In the DiningPhilosophers constructor, each Philosopher is given a reference to a left and right StickHolder. Every Philosopher except the last one is initialized by situating that Philosopher between the next pair of chopsticks. The last Philosopher is given the zeroth chopstick for its right chopstick, so the round table is completed. That’s because the last Philosopher is sitting right next to the first one, and they both share that zeroth chopstick. [1] shows the right-hand stick selected with a modulus of n, wrapping the last Philosopher around to be next to the first one.

Now all Philosophers can try to eat, each waiting on the Philosopher next to them to put down its chopstick.

To start each Philosopher running at [3], I call runAsync() which means that the DiningPhilosophers constructor returns right away at [4]. Without anything to keep main() from completing, the program simply exits and doesn’t do much. To prevent this, I create a ScheduledExecutorService which holds main() open until it is shutdown(). Then I schedule a task which shuts down the Executor after three seconds, at which point all tasks automatically terminate as the program exits.

In the configuration as given, the Philosophers spend virtually no time thinking. Thus they all compete for chopsticks while trying to eat, and deadlock tends to happen quickly. You can change this:

  1. Add more Philosophers by increasing the value at [4].

  2. Uncomment line [1] in Philosopher.java.

Either one will make deadlock much less likely, which shows the danger of writing a concurrent program and believing it’s safe because it seems to “run OK on my machine.” You can easily convince yourself the program is deadlock free, even though it isn’t. This example is interesting precisely because it demonstrates that a program can appear to run correctly while still prone to deadlock.

To repair the problem, we observe that deadlock occurs when four conditions are simultaneously met:

  1. Mutual exclusion. At least one resource used by the tasks must not be shareable. Here, a chopstick can be used by only one Philosopher at a time.

  2. At least one task must hold a resource and wait to acquire a resource currently held by another task. That is, for deadlock to occur, a Philosopher must be hold one chopstick and wait for a second one.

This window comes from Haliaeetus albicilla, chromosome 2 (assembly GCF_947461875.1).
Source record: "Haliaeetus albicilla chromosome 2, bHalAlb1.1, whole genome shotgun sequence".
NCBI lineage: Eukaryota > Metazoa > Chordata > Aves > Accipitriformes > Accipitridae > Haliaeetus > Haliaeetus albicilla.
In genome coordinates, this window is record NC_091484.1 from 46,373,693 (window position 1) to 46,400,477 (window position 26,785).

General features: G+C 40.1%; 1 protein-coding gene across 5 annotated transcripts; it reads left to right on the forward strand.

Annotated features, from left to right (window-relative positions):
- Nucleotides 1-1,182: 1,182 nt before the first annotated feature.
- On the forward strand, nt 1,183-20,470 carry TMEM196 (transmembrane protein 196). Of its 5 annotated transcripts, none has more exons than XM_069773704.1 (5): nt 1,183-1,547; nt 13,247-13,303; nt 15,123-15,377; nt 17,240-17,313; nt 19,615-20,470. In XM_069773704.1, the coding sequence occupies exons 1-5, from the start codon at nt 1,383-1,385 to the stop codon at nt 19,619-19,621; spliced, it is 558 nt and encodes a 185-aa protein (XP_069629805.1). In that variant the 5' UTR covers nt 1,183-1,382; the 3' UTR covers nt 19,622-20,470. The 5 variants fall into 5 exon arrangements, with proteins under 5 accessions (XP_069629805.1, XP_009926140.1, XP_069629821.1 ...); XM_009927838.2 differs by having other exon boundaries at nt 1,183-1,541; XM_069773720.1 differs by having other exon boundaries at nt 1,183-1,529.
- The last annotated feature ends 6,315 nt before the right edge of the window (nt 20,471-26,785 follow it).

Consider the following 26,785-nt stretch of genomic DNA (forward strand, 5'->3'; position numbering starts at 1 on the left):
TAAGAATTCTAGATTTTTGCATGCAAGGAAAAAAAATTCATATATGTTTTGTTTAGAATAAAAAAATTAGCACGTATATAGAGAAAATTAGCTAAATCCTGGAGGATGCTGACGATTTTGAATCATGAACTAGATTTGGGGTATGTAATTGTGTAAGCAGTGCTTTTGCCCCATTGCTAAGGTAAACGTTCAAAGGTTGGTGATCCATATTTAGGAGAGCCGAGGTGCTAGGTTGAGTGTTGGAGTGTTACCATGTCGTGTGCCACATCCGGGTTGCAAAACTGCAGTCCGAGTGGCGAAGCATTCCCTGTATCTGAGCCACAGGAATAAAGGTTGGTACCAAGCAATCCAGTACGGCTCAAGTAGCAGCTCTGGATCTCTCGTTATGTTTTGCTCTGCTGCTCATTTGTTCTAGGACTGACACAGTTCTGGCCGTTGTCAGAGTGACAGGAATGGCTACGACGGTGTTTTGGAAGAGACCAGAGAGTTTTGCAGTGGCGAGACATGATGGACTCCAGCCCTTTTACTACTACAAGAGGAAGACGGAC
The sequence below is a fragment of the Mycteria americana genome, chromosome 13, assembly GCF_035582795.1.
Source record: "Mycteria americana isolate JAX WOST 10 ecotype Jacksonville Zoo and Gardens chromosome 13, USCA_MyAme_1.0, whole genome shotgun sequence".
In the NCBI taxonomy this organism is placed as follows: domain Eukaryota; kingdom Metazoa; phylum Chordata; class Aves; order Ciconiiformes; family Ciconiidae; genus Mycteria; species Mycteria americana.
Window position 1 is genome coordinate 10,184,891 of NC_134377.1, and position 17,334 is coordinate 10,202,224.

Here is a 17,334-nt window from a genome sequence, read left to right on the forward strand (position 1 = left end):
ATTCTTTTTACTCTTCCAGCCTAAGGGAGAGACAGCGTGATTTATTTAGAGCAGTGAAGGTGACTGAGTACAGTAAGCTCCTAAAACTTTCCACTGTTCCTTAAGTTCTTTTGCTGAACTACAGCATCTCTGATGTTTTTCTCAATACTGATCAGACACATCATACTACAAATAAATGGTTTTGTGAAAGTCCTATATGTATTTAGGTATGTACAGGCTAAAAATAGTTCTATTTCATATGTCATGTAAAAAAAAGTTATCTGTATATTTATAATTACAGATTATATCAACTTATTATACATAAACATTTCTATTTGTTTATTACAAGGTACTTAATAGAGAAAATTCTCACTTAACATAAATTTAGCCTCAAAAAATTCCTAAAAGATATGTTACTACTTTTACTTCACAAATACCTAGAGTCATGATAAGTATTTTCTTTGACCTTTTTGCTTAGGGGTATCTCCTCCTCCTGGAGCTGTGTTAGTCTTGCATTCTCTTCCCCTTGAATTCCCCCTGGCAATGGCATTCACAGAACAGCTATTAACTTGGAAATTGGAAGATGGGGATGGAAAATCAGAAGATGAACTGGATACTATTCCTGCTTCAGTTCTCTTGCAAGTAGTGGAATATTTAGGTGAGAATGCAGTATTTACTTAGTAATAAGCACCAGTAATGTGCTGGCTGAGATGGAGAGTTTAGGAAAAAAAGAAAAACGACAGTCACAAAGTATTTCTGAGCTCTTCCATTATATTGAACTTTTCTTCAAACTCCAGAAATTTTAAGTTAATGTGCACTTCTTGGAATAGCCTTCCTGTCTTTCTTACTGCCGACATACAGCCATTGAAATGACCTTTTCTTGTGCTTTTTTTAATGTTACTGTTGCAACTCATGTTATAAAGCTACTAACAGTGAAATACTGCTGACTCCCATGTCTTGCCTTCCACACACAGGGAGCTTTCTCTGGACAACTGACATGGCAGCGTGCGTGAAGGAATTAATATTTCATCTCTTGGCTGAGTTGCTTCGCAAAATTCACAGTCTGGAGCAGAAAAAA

3. A resource cannot be preemptively taken away from a task. Tasks only release resources as a normal event. Our Philosophers are polite and they don’t grab chopsticks from other Philosophers.

  4. A circular wait can happen, whereby a task waits on a resource held by another task, which in turn is waiting on a resource held by another task, and so on, until one of the tasks is waiting on a resource held by the first task, thus gridlocking everything. In DiningPhilosophers.java, the circular wait happens because each Philosopher tries to get the right chopstick first, then the left.

Because all these conditions must be met to cause deadlock, you must only prevent one of them to prohibit deadlock. In this program, an easy way to prevent deadlock is to break the fourth condition. This condition happens because each Philosopher tries to pick up its chopsticks in a particular sequence: first right, then left. Because of that, it’s possible for each Philosopher to hold its right chopstick while waiting for the left, causing the circular wait condition. However, if the one of the Philosophers is initialized to try to instead get the left chopstick first, that Philosopher never prevents the Philosopher on the immediate right from picking up a chopstick, precluding the circular wait.

In DiningPhilosophers.java, uncomment the line at [1] and the one following it. This replaces the original philosophers[1] with a Philosopher that has its chopsticks reversed. By ensuring that the second Philosopher picks up and puts down the left chopstick before the right, we remove the potential for deadlock.

This is only one solution to the problem. You can also solve it by preventing one of the other conditions (see advanced threading books for more details).